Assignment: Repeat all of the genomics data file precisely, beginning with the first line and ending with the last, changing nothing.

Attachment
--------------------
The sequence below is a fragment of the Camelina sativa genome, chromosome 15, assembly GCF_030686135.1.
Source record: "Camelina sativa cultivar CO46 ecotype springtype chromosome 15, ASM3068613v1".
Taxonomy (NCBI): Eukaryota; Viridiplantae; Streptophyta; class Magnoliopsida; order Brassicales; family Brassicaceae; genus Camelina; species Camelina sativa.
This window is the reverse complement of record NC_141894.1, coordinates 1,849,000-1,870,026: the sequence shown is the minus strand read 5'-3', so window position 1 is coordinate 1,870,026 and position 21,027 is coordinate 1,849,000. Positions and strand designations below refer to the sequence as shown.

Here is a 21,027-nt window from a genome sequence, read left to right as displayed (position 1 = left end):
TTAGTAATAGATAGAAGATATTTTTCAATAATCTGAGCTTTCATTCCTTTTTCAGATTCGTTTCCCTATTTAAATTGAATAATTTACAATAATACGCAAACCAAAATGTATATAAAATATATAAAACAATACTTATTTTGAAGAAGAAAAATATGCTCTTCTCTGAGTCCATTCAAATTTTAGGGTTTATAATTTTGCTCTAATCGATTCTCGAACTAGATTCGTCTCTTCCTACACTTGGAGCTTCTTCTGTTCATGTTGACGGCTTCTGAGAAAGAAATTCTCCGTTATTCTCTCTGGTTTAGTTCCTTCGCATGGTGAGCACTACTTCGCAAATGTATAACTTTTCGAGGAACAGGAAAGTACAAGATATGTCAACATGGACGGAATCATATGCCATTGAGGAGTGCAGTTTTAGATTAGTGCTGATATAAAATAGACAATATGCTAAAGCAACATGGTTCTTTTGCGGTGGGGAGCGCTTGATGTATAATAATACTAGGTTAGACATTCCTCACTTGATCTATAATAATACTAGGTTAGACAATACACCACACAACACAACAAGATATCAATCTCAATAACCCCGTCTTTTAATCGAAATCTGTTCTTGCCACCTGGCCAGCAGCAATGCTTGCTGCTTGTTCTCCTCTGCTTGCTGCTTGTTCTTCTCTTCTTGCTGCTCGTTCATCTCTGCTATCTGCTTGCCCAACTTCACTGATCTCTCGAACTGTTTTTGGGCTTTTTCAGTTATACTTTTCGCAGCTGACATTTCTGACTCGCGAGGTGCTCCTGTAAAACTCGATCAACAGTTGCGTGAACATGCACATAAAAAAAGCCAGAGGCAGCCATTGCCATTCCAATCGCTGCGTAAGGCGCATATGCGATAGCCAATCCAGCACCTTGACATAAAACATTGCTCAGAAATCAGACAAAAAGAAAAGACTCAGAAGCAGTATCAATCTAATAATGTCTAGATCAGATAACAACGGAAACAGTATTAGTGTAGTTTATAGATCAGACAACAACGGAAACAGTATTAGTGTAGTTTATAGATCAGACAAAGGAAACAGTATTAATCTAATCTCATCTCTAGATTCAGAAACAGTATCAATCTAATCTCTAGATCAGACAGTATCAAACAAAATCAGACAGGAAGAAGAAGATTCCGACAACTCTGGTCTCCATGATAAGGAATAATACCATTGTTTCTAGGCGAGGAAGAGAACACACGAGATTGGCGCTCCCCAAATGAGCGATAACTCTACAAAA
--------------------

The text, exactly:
The sequence below is a fragment of the Camelina sativa genome, chromosome 15, assembly GCF_030686135.1.
Source record: "Camelina sativa cultivar CO46 ecotype springtype chromosome 15, ASM3068613v1".
Taxonomy (NCBI): Eukaryota; Viridiplantae; Streptophyta; class Magnoliopsida; order Brassicales; family Brassicaceae; genus Camelina; species Camelina sativa.
This window is the reverse complement of record NC_141894.1, coordinates 1,849,000-1,870,026: the sequence shown is the minus strand read 5'-3', so window position 1 is coordinate 1,870,026 and position 21,027 is coordinate 1,849,000. Positions and strand designations below refer to the sequence as shown.

Here is a 21,027-nt window from a genome sequence, read left to right as displayed (position 1 = left end):
TTAGTAATAGATAGAAGATATTTTTCAATAATCTGAGCTTTCATTCCTTTTTCAGATTCGTTTCCCTATTTAAATTGAATAATTTACAATAATACGCAAACCAAAATGTATATAAAATATATAAAACAATACTTATTTTGAAGAAGAAAAATATGCTCTTCTCTGAGTCCATTCAAATTTTAGGGTTTATAATTTTGCTCTAATCGATTCTCGAACTAGATTCGTCTCTTCCTACACTTGGAGCTTCTTCTGTTCATGTTGACGGCTTCTGAGAAAGAAATTCTCCGTTATTCTCTCTGGTTTAGTTCCTTCGCATGGTGAGCACTACTTCGCAAATGTATAACTTTTCGAGGAACAGGAAAGTACAAGATATGTCAACATGGACGGAATCATATGCCATTGAGGAGTGCAGTTTTAGATTAGTGCTGATATAAAATAGACAATATGCTAAAGCAACATGGTTCTTTTGCGGTGGGGAGCGCTTGATGTATAATAATACTAGGTTAGACATTCCTCACTTGATCTATAATAATACTAGGTTAGACAATACACCACACAACACAACAAGATATCAATCTCAATAACCCCGTCTTTTAATCGAAATCTGTTCTTGCCACCTGGCCAGCAGCAATGCTTGCTGCTTGTTCTCCTCTGCTTGCTGCTTGTTCTTCTCTTCTTGCTGCTCGTTCATCTCTGCTATCTGCTTGCCCAACTTCACTGATCTCTCGAACTGTTTTTGGGCTTTTTCAGTTATACTTTTCGCAGCTGACATTTCTGACTCGCGAGGTGCTCCTGTAAAACTCGATCAACAGTTGCGTGAACATGCACATAAAAAAAGCCAGAGGCAGCCATTGCCATTCCAATCGCTGCGTAAGGCGCATATGCGATAGCCAATCCAGCACCTTGACATAAAACATTGCTCAGAAATCAGACAAAAAGAAAAGACTCAGAAGCAGTATCAATCTAATAATGTCTAGATCAGATAACAACGGAAACAGTATTAGTGTAGTTTATAGATCAGACAACAACGGAAACAGTATTAGTGTAGTTTATAGATCAGACAAAGGAAACAGTATTAATCTAATCTCATCTCTAGATTCAGAAACAGTATCAATCTAATCTCTAGATCAGACAGTATCAAACAAAATCAGACAGGAAGAAGAAGATTCCGACAACTCTGGTCTCCATGATAAGGAATAATACCATTGTTTCTAGGCGAGGAAGAGAACACACGAGATTGGCGCTCCCCAAATGAGCGATAACTCTACAAAA